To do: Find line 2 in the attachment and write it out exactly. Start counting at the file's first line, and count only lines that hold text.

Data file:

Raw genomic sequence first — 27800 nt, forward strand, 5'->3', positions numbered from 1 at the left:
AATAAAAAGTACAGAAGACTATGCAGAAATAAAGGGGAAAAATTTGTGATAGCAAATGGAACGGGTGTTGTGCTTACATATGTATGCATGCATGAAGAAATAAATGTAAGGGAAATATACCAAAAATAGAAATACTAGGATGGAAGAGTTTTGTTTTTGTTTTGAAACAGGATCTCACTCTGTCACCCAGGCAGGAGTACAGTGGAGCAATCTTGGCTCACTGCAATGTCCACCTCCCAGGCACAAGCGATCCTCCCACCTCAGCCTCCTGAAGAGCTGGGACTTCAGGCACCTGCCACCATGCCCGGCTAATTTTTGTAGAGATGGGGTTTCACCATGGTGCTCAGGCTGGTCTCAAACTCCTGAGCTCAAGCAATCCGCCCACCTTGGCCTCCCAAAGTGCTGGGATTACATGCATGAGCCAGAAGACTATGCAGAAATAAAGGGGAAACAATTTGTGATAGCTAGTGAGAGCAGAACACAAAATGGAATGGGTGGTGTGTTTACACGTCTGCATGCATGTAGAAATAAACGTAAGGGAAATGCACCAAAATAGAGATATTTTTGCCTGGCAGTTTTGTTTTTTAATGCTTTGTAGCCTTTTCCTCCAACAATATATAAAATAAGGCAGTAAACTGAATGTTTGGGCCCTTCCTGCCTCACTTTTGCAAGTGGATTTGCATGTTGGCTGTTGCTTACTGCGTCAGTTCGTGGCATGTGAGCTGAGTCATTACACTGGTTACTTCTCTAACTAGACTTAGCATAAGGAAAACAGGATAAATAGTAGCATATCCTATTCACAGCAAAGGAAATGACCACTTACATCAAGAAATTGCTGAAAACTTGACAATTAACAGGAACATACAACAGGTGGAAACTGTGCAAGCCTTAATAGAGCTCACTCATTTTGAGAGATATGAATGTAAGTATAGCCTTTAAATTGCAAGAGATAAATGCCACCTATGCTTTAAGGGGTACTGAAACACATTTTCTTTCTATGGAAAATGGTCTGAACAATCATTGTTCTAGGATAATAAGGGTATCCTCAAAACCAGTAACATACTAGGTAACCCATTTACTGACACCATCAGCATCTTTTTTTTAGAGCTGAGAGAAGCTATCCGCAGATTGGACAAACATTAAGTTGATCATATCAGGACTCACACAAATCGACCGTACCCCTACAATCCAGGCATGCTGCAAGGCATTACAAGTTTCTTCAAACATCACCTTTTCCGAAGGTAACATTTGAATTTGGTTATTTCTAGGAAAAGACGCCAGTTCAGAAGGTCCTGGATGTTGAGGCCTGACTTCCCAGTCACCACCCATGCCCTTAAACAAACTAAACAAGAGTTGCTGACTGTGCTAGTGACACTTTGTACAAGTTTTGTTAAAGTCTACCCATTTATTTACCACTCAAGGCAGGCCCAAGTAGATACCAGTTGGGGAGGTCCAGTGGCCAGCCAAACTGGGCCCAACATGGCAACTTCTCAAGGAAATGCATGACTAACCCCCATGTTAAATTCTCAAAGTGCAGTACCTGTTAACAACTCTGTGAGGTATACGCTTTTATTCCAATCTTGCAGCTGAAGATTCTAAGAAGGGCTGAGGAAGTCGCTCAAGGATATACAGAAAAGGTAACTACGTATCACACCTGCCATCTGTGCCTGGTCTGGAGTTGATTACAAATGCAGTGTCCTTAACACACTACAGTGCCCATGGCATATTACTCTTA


AATAAAAAGTACAGAAGACTATGCAGAAATAAAGGGGAAAAATTTGTGATAGCAAATGGAACGGGTGTTGTGCTTACATATGTATGCATGCATGAAGAAATAAATGTAAGGGAAATATACCAAAAATAGAAATACTAGGATGGAAGAGTTTTGTTTTTGTTTTGAAACAGGATCTCACTCTGTCACCCAGGCAGGAGTACAGTGGAGCAATCTTGGCTCACTGCAATGTCCACCTCCCAGGCACAAGCGATCCTCCCACCTCAGCCTCCTGAAGAGCTGGGACTTCAGGCACCTGCCACCATGCCCGGCTAATTTTTGTAGAGATGGGGTTTCACCATGGTGCTCAGGCTGGTCTCAAACTCCTGAGCTCAAGCAATCCGCCCACCTTGGCCTCCCAAAGTGCTGGGATTACATGCATGAGCCAGAAGACTATGCAGAAATAAAGGGGAAACAATTTGTGATAGCTAGTGAGAGCAGAACACAAAATGGAATGGGTGGTGTGTTTACACGTCTGCATGCATGTAGAAATAAACGTAAGGGAAATGCACCAAAATAGAGATATTTTTGCCTGGCAGTTTTGTTTTTTAATGCTTTGTAGCCTTTTCCTCCAACAATATATAAAATAAGGCAGTAAACTGAATGTTTGGGCCCTTCCTGCCTCACTTTTGCAAGTGGATTTGCATGTTGGCTGTTGCTTACTGCGTCAGTTCGTGGCATGTGAGCTGAGTCATTACACTGGTTACTTCTCTAACTAGACTTAGCATAAGGAAAACAGGATAAATAGTAGCATATCCTATTCACAGCAAAGGAAATGACCACTTACATCAAGAAATTGCTGAAAACTTGACAATTAACAGGAACATACAACAGGTGGAAACTGTGCAAGCCTTAATAGAGCTCACTCATTTTGAGAGATATGAATGTAAGTATAGCCTTTAAATTGCAAGAGATAAATGCCACCTATGCTTTAAGGGGTACTGAAACACATTTTCTTTCTATGGAAAATGGTCTGAACAATCATTGTTCTAGGATAATAAGGGTATCCTCAAAACCAGTAACATACTAGGTAACCCATTTACTGACACCATCAGCATCTTTTTTTTAGAGCTGAGAGAAGCTATCCGCAGATTGGACAAACATTAAGTTGATCATATCAGGACTCACACAAATCGACCGTACCCCTACAATCCAGGCATGCTGCAAGGCATTACAAGTTTCTTCAAACATCACCTTTTCCGAAGGTAACATTTGAATTTGGTTATTTCTAGGAAAAGACGCCAGTTCAGAAGGTCCTGGATGTTGAGGCCTGACTTCCCAGTCACCACCCATGCCCTTAAACAAACTAAACAAGAGTTGCTGACTGTGCTAGTGACACTTTGTACAAGTTTTGTTAAAGTCTACCCATTTATTTACCACTCAAGGCAGGCCCAAGTAGATACCAGTTGGGGAGGTCCAGTGGCCAGCCAAACTGGGCCCAACATGGCAACTTCTCAAGGAAATGCATGACTAACCCCCATGTTAAATTCTCAAAGTGCAGTACCTGTTAACAACTCTGTGAGGTATACGCTTTTATTCCAATCTTGCAGCTGAAGATTCTAAGAAGGGCTGAGGAAGTCGCTCAAGGATATACAGAAAAGGTAACTACGTATCACACCTGCCATCTGTGCCTGGTCTGGAGTTGATTACAAATGCAGTGTCCTTAACACACTACAGTGCCCATGGCATATTACTCTTA